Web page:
by Heather Masterson
A Chromatic Fantasy & Fugue Story
(Author’s note: This story takes place parallel to the events of There’s No Such Thing as Vampires.)
In the Loop
It goes like this:
At six fifteen, the alarm sounds. The buzzing is perfectly pitched to drill into the human ear, creating a resonance that makes the very idea of getting “just a few more minutes” impossible. His brain thrums, his nerves sing, and he rises out of bed feeling shell-shocked. To make sure that he is absolutely aware that it is, in fact, time to get up, the infernal device also projects the time in ghostly blue numerals all over the ceiling and walls. They begin to fade almost immediately, slowly dimming until they are gone.
He stumbles into the bath cubicle as the ghost numbers fade. He cleans his teeth with a sonic brush that first loosens the detritus on the teeth and under the gums, and then sweeps it away. It is almost painful, but not quite.
Teeth attended to, he steps into a small alcove to be bombarded with tiny particles that clean him thoroughly. He doesn’t understand the science behind this device. He only knows that it feels like he is being pelted by billions of grains of invisible sand. After a minute, he steps out. He always feels as though grains of sand have gotten into places that grains of sand ought not to go. He walks a bit funny at first, though he knows that the sensation is all in his head. It is not real.
Or so they say.
He passes his hand over a mirror on the wall next to the bed. A wardrobe unfolds from inside the wall, an eye-twisting event that he tries very hard not to watch. It looks impossible, and it makes him queasy. A complete outfit slides forward. The outfit is different every day and always matches, though it is always a bit on the drab side. He once tried to figure out how many combinations of different pieces of clothing the closet was capable of producing and what sort of formula it followed. The outfit was never the same two days in a row, but the wardrobe also seemed to avoid obvious repetitions. It did not always dress him in the same outfit on Mondays, for example.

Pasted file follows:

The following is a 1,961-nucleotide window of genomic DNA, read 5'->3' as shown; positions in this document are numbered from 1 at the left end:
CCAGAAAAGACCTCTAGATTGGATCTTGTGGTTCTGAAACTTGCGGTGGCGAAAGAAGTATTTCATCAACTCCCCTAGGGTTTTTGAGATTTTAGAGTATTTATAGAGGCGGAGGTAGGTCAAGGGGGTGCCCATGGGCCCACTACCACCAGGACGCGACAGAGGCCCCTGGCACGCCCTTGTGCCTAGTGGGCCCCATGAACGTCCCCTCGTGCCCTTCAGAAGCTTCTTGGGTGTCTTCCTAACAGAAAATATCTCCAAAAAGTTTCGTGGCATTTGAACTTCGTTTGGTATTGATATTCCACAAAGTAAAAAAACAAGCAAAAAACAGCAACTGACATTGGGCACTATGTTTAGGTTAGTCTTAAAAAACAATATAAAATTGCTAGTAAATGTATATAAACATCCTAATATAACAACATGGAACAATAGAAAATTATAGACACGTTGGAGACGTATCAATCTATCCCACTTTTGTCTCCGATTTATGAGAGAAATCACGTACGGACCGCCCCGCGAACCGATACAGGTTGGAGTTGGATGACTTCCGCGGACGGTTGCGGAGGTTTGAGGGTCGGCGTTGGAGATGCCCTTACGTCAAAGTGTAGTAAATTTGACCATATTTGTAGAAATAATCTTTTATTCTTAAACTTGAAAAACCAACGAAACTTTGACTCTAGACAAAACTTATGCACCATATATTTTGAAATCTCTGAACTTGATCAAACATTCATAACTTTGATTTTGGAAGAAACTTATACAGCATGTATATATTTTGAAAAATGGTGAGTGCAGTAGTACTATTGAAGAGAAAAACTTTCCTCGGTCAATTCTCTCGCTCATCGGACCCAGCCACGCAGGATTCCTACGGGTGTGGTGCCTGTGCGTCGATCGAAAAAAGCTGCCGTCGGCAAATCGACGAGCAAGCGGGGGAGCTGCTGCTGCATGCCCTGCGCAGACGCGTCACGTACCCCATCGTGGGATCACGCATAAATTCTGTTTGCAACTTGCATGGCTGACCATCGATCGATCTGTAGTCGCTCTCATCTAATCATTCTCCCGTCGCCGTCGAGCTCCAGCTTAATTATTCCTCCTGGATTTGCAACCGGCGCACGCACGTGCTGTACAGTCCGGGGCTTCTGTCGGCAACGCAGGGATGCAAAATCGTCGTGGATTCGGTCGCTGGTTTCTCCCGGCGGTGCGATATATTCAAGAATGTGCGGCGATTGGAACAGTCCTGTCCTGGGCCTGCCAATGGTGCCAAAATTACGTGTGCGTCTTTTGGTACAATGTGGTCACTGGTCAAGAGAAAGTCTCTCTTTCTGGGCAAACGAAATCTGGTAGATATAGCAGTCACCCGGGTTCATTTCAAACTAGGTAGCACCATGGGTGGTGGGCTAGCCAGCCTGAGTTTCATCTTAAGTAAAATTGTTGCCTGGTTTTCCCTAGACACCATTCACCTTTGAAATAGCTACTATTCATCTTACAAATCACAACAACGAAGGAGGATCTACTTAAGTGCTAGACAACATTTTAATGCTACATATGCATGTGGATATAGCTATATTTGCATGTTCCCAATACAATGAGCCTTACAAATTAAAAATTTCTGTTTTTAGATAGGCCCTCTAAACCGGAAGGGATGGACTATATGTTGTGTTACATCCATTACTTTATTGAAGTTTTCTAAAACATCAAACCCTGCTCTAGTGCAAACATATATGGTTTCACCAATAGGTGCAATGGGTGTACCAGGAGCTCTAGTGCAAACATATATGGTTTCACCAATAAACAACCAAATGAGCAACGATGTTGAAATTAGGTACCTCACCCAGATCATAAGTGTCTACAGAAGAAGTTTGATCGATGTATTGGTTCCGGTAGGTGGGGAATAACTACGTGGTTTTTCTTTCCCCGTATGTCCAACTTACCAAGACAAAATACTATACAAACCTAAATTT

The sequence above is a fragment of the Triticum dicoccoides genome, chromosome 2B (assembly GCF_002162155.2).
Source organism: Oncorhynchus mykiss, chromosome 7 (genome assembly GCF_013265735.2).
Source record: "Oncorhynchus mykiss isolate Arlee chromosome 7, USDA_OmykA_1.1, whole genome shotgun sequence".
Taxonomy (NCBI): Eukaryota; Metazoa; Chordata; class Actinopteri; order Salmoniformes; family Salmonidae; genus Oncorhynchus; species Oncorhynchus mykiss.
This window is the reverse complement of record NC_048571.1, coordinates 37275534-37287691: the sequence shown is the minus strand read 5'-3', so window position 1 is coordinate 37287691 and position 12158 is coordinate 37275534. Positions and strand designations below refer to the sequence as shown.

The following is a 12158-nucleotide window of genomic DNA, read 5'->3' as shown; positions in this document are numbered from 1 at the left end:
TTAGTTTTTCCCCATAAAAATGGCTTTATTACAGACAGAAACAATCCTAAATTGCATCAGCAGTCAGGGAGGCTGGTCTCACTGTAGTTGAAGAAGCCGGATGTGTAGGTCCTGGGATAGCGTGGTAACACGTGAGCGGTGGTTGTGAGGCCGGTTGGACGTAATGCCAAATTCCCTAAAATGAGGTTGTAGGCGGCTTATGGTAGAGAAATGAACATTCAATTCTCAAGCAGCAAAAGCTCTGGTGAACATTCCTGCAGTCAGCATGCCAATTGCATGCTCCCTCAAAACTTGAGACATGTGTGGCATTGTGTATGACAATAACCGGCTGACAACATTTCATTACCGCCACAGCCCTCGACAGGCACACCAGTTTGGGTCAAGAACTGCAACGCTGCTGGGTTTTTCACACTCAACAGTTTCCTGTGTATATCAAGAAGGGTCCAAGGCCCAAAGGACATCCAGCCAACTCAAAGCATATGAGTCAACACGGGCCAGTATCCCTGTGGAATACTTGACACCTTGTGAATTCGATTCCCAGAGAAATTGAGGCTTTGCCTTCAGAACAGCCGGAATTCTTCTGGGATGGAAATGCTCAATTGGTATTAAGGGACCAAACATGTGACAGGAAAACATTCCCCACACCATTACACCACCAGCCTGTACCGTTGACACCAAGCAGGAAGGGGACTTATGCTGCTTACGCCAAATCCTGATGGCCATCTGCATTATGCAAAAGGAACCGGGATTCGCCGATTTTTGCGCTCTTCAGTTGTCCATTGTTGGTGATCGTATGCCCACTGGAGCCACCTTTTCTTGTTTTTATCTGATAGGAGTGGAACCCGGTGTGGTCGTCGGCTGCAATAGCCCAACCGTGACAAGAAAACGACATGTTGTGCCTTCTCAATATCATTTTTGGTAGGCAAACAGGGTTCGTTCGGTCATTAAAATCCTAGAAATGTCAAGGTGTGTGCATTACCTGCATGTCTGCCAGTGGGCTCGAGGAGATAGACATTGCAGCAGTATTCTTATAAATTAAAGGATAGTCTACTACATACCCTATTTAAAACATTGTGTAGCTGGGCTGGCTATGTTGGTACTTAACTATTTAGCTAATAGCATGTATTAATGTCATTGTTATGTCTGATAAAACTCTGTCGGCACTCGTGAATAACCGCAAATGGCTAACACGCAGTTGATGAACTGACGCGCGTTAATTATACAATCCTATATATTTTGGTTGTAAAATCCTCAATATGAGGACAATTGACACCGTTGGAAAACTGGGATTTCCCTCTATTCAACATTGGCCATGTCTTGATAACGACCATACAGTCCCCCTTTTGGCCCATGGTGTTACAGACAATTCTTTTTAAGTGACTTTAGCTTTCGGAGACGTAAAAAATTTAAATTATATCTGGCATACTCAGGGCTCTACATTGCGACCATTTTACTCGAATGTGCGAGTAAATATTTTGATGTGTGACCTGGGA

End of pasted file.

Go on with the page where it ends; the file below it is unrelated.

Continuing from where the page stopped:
The wardrobe defeated him. After a few days of zealously recording the shirt/pants/tie combinations in a little log, he forgot to keep it up.
He dresses and then walks to the other side of the long room. Here we find a small kitchen cubicle. Adjacent to it is the living cubicle, but it is irrelevant to his morning routine. Precisely at the moment his foot crosses an invisible line between the bedroom and the kitchen, an opening appears in the wall of the kitchen cubicle. It dispenses a perfectly balanced breakfast (again, never the same thing two days running) and a travel-ready mug of coffee.
A table and small bench emerge from the wall as he picks up his breakfast and sits down to eat. He sips sparingly at the coffee, wanting it to last through his commute. He eats the breakfast.
At six forty-five exactly, he stands, walks to the entrance, and exits the apartment, the door giving way and then closing behind him with a soft whoosh.
The breakfast will vanish while he is out, the apartment returned to its pristine state for his return.
And so it goes.
On this particular day, Bob felt a bit hung over when the alarm stabbed him in the ears. He sat up, yawning hugely. The alarm turned itself off and the numbers began their tasteful retreat. He swung his feet over the side of the bed, stood, and lumbered into the bath cubicle.
A moment later, he turned and peered at the numbers on the wall. They were now so faint that he couldn’t make them out. He squinted across the room to the appliance itself.
“Six-twenty?” he said. “How can it be six-twenty?”
“Answer: The mean time as determined by the Haines-Gerkley nuclear clock…”
“Cancel query,” he said. “I didn’t mean for you to answer.”
The androgynous voice did not respond.
Puzzled, he turned back to his teeth. I must’ve been in a daze.